It all starts with “Sister Twelve: Confessions of a Party Monster” by Christopher Barzak, a pleasingly subversive fairy story in which twelve princesses discover a secret passageway that takes them to an infinity of parties through time and space. All they need do to escape the dreary grind of life in the palace is to touch the floor, open the door and go down the steps. The freedom is intoxicating so long as it lasts. “Apex Jump” by David J. Schwartz has to be the ultimate roller derby event where the challenge is not to win, but to avoid being beaten by a new record amount. Just remember, when the sergeant major says, “Jump!” you do it without hesitating. “With Her Hundred Miles” by Kat Howard let’s suppose each sleep really is a little death and the dreams that are born during that short stay in the afterlife are fatal to whatever you were dreaming about. Then dreaming about birds in flight would mean you wake up and find your bed surrounded by dead birds. But suppose you dreamed about people?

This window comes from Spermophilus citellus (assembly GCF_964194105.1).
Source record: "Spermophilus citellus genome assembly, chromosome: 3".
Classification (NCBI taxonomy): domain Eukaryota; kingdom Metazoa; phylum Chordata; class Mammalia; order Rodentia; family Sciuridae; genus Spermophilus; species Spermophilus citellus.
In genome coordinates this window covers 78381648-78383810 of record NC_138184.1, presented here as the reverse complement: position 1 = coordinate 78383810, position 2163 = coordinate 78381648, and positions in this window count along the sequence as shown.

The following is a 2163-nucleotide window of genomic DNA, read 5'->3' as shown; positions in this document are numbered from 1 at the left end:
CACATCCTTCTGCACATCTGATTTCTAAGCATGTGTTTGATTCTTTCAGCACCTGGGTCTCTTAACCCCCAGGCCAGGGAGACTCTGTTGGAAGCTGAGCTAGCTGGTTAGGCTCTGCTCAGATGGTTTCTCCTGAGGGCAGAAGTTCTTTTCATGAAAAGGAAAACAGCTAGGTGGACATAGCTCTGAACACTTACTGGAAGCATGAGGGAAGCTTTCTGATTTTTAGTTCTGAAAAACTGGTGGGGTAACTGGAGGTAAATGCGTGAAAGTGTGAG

In these days of sexual equality, “Star Dancer” by Jennifer Pelland supplies the Women in Black I’ve been waiting for. This story is definitely WiBbly and sometimes WoBbly (that’s Women on Blue Kisses) when the dance music plays and we all get as high as an elephant’s eye. “Of Selkies, Disco Balls, and Anna Plane” by Cat Rambo reminds us we can change our appearance and act out roles wearing different clothes, but underneath, we stay the same. “Sooner Than Gold” by Cory Skerry is a delightful story about possibilities. Who knows what excitement lurks on the other side of a closed door? Whatever it is, keep it close to your chest! “Subterraneans” by William Shunn & Laura Chavoen takes the idea of wife swapping to a new level. Think of it as a kind of megamix when you choose between the red and blue pills to Marvin Gaye’s “Lets Get It On”. “The Minotaur Girls” by Tansy Rayner Roberts is a thoughtful story of a young girl on the cusp of adulthood, wanting so desperately to be old (or skillful) enough to be allowed into the “club”. In just a few pages, this contrives to say something interesting about the ties between the generations of the young as they take years off their lives in the pursuit of the unattainable. “Unable to Reach You” by Alan DeNiro in these days when everyone expects you to be connected 24/7, it’s important to get to the source of any problem and assert control. “Such & Such Said to So & So” by Maria Dahvana Headley plays a neat game with the language of drinking and partying, suggesting no-one should get to like their drinks too much or the dog will leave its hairs when it bites us on the ass. While “Revels in the Land of Ice” by Tim Pratt finds poetry in the eye of the beholder if you go to the revels to see what it reveals.